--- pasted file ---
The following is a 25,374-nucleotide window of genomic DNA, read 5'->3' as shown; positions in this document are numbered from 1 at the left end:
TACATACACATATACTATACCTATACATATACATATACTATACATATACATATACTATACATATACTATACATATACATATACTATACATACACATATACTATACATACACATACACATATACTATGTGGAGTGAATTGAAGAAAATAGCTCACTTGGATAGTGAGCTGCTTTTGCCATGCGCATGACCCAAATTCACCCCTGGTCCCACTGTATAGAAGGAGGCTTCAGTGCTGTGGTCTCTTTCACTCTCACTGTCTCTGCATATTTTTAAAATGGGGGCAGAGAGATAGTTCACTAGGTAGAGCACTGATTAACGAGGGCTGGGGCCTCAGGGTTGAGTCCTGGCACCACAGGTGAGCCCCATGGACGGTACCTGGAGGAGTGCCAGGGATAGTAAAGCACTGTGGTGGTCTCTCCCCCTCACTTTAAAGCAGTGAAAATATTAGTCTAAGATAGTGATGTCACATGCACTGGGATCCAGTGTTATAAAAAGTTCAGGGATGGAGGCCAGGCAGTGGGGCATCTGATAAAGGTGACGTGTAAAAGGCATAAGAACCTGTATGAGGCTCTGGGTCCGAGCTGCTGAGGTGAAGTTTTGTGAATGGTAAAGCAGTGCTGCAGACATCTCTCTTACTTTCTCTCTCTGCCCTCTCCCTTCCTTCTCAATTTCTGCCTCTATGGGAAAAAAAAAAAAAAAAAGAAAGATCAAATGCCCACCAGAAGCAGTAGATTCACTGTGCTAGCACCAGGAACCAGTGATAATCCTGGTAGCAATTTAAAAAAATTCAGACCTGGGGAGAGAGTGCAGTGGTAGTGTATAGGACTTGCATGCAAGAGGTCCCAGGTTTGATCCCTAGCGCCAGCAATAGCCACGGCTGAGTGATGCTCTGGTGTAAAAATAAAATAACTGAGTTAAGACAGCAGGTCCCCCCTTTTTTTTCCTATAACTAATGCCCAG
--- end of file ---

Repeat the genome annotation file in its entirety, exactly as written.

The following is a 25,374-nucleotide window of genomic DNA, read 5'->3' as shown; positions in this document are numbered from 1 at the left end:
TACATACACATATACTATACCTATACATATACATATACTATACATATACATATACTATACATATACTATACATATACATATACTATACATACACATATACTATACATACACATACACATATACTATGTGGAGTGAATTGAAGAAAATAGCTCACTTGGATAGTGAGCTGCTTTTGCCATGCGCATGACCCAAATTCACCCCTGGTCCCACTGTATAGAAGGAGGCTTCAGTGCTGTGGTCTCTTTCACTCTCACTGTCTCTGCATATTTTTAAAATGGGGGCAGAGAGATAGTTCACTAGGTAGAGCACTGATTAACGAGGGCTGGGGCCTCAGGGTTGAGTCCTGGCACCACAGGTGAGCCCCATGGACGGTACCTGGAGGAGTGCCAGGGATAGTAAAGCACTGTGGTGGTCTCTCCCCCTCACTTTAAAGCAGTGAAAATATTAGTCTAAGATAGTGATGTCACATGCACTGGGATCCAGTGTTATAAAAAGTTCAGGGATGGAGGCCAGGCAGTGGGGCATCTGATAAAGGTGACGTGTAAAAGGCATAAGAACCTGTATGAGGCTCTGGGTCCGAGCTGCTGAGGTGAAGTTTTGTGAATGGTAAAGCAGTGCTGCAGACATCTCTCTTACTTTCTCTCTCTGCCCTCTCCCTTCCTTCTCAATTTCTGCCTCTATGGGAAAAAAAAAAAAAAAAAGAAAGATCAAATGCCCACCAGAAGCAGTAGATTCACTGTGCTAGCACCAGGAACCAGTGATAATCCTGGTAGCAATTTAAAAAAATTCAGACCTGGGGAGAGAGTGCAGTGGTAGTGTATAGGACTTGCATGCAAGAGGTCCCAGGTTTGATCCCTAGCGCCAGCAATAGCCACGGCTGAGTGATGCTCTGGTGTAAAAATAAAATAACTGAGTTAAGACAGCAGGTCCCCCCTTTTTTTTCCTATAACTAATGCCCAG